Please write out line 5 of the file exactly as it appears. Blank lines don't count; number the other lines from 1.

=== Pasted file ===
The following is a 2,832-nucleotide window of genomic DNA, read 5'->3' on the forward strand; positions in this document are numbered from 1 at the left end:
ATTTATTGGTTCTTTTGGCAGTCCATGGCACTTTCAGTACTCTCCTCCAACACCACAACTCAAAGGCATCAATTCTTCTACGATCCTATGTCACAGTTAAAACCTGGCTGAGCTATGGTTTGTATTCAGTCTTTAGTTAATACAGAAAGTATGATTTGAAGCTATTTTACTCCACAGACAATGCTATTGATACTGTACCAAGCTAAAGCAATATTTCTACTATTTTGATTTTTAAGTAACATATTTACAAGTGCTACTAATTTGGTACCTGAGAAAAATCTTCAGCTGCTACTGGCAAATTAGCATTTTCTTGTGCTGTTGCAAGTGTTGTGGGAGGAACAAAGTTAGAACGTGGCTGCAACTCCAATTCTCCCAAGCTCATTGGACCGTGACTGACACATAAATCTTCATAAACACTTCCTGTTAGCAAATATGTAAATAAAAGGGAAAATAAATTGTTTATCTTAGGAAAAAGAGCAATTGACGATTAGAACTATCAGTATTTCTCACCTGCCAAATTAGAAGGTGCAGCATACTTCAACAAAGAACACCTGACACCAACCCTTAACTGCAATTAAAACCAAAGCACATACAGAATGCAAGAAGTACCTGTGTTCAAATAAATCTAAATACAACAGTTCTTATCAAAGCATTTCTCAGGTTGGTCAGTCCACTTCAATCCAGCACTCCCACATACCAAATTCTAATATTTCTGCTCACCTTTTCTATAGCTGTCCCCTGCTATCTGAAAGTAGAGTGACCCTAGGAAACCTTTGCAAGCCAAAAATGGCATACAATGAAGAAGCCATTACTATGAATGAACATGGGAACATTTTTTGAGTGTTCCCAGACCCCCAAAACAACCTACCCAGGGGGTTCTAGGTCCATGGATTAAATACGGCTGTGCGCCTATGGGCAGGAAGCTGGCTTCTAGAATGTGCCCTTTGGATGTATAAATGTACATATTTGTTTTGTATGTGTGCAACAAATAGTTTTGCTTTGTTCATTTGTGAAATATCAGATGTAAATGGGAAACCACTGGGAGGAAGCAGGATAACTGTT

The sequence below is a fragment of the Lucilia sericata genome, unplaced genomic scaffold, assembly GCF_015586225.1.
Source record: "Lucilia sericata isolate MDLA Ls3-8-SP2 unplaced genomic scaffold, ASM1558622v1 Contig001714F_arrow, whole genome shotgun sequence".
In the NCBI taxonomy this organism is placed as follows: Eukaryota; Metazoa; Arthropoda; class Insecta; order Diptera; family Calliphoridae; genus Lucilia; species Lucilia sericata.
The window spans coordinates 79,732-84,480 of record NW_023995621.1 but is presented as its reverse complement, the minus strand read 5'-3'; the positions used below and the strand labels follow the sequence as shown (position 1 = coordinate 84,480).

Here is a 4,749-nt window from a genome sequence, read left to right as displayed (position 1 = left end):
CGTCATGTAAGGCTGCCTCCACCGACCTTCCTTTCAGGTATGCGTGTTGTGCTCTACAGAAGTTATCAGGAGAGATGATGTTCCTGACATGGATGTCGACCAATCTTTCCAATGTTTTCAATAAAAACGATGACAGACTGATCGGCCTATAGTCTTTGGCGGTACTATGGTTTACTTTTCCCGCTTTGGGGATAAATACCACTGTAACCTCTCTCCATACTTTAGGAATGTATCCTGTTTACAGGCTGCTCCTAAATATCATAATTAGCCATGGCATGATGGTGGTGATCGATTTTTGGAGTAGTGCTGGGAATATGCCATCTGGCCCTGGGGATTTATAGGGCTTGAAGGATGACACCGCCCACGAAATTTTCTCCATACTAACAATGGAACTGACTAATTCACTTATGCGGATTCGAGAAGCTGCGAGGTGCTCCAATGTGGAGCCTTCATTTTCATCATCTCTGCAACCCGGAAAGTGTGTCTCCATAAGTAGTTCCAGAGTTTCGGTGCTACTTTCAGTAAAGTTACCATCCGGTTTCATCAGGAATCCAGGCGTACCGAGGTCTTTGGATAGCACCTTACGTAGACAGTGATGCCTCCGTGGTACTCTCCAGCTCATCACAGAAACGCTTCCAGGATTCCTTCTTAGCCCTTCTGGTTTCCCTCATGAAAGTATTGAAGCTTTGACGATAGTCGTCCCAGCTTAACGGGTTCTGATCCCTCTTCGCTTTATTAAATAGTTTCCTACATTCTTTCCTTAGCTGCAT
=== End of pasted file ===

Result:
In the NCBI taxonomy this organism is placed as follows: Eukaryota; Metazoa; Arthropoda; class Insecta; order Diptera; family Calliphoridae; genus Lucilia; species Lucilia sericata.